On 1 June 2017, 85 women and children were killed by ISIL sniper fire as they tried to escape the conflict. The bodies lay in a heap, dead or dying as ISIL pinned them down by firing from the top floor or roof of the local hospital building.
The impact of this factory wall is far reaching. All community members interviewed in Mosul, Telafar, Erbil and in two IDP camps (Hasan Sham and Hajj Ali) have heard of this place and the atrocity that took place there. An important aspect of this site and the memories it evokes is that most people who referred to the atrocity highlighted the event’s immorality, in that those murdered were exclusively women and children.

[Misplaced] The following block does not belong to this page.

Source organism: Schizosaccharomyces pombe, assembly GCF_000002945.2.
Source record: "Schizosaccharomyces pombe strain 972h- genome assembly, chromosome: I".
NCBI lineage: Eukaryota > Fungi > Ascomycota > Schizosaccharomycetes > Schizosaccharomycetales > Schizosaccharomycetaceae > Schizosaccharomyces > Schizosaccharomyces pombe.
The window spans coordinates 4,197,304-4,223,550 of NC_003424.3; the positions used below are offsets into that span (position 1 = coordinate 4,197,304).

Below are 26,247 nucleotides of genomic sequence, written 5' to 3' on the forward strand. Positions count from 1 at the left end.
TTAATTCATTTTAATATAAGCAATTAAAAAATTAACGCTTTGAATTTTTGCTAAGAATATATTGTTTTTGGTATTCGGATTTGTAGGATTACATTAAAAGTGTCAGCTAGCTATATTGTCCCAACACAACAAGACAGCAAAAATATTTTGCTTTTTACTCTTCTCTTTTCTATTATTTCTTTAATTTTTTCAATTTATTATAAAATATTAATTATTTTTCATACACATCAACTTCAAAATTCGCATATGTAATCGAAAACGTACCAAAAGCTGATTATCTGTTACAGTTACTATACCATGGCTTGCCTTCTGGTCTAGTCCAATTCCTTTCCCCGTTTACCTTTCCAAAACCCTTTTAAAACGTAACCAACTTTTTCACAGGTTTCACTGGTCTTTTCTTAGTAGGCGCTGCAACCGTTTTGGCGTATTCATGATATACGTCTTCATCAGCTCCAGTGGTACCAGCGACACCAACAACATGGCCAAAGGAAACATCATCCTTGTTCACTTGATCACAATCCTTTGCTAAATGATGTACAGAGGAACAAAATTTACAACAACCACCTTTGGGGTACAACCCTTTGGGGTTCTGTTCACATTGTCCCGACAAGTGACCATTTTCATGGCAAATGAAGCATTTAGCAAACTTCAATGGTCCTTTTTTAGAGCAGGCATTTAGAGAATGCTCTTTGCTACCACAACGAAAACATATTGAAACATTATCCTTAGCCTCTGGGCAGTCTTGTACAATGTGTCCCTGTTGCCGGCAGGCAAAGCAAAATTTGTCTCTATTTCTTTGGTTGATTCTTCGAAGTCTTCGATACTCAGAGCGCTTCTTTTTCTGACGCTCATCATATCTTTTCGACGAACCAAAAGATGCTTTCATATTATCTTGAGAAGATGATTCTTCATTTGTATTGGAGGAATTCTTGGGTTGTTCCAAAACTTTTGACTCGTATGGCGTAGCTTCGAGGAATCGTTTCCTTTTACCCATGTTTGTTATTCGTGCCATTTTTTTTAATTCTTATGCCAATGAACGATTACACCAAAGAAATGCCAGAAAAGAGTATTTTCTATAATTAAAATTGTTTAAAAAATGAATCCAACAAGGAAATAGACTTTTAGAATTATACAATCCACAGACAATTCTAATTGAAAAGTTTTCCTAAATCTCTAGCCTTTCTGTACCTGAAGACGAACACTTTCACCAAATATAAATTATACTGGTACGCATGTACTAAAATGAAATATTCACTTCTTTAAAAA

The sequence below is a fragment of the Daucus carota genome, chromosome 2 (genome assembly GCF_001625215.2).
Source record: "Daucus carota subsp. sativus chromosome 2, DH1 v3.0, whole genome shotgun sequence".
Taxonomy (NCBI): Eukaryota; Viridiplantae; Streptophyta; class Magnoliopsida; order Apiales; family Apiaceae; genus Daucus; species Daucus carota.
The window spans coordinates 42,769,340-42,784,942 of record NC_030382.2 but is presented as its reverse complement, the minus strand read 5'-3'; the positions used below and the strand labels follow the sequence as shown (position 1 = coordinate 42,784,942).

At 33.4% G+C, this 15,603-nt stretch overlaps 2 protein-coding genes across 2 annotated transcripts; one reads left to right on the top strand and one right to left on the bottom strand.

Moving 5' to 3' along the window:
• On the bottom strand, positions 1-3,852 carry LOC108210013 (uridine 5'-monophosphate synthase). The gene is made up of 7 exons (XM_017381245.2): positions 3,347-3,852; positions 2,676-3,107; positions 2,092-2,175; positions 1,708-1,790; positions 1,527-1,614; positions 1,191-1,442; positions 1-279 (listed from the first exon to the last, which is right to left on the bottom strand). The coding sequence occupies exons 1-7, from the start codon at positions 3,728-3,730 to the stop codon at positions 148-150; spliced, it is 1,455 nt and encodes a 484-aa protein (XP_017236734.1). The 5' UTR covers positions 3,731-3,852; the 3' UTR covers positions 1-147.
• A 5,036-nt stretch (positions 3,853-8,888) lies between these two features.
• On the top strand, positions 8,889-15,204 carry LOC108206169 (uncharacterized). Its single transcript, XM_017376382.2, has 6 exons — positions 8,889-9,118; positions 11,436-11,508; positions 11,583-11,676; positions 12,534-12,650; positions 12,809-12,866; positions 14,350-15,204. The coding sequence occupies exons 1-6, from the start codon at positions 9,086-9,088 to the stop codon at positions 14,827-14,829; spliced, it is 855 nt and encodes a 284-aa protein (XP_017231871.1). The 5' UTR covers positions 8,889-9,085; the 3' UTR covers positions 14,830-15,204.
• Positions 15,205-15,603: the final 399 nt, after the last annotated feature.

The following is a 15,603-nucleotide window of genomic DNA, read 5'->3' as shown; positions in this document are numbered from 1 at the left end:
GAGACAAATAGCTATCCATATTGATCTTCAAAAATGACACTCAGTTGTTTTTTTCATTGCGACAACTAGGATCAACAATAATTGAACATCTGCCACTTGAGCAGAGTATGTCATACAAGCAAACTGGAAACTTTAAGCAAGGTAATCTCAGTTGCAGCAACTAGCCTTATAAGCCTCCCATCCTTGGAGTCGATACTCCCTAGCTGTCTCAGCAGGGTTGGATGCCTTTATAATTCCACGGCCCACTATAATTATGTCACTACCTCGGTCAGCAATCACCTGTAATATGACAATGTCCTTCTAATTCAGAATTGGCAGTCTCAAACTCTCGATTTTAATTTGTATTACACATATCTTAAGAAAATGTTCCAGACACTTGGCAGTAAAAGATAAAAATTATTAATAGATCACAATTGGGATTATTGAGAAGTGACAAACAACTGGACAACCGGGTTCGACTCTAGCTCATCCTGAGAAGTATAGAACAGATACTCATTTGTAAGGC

After some investigation and the translation of the memorial painted on the wall where the victims were shot, it became apparent that there were 84 victims, mainly male (63 men and 21 women). This, of course does not diminish the trauma of the atrocity. It does, however, suggest that the memory and meaning of this horrific event has been manipulated or reinterpreted to amplify the immorality of ISIL and those affiliated to the group. Despite the wider social political implications, this narrative may be used as a method to amplify feelings of revenge, fear, hate and division. That said, on the local level the atrocity has stimulated a response from the neighbourhood. The community has acknowledged this atrocity by painting the wall at the location where the victims lay. They have written the names of each victim under the heading “Names of the Martyrs of the Massacre of the Pepsi Factory.” The local community has also created a football club on the barren land adjacent to the site, in honour of the victims. The ground is called “The Martyrs of Al Zinjily? Stadium”. This could be a significant gesture of social integration in recognition of the suffering their community has suffered. Further investigation would be required to ascertain the underlying reasons and effects of this neighbourhood initiative.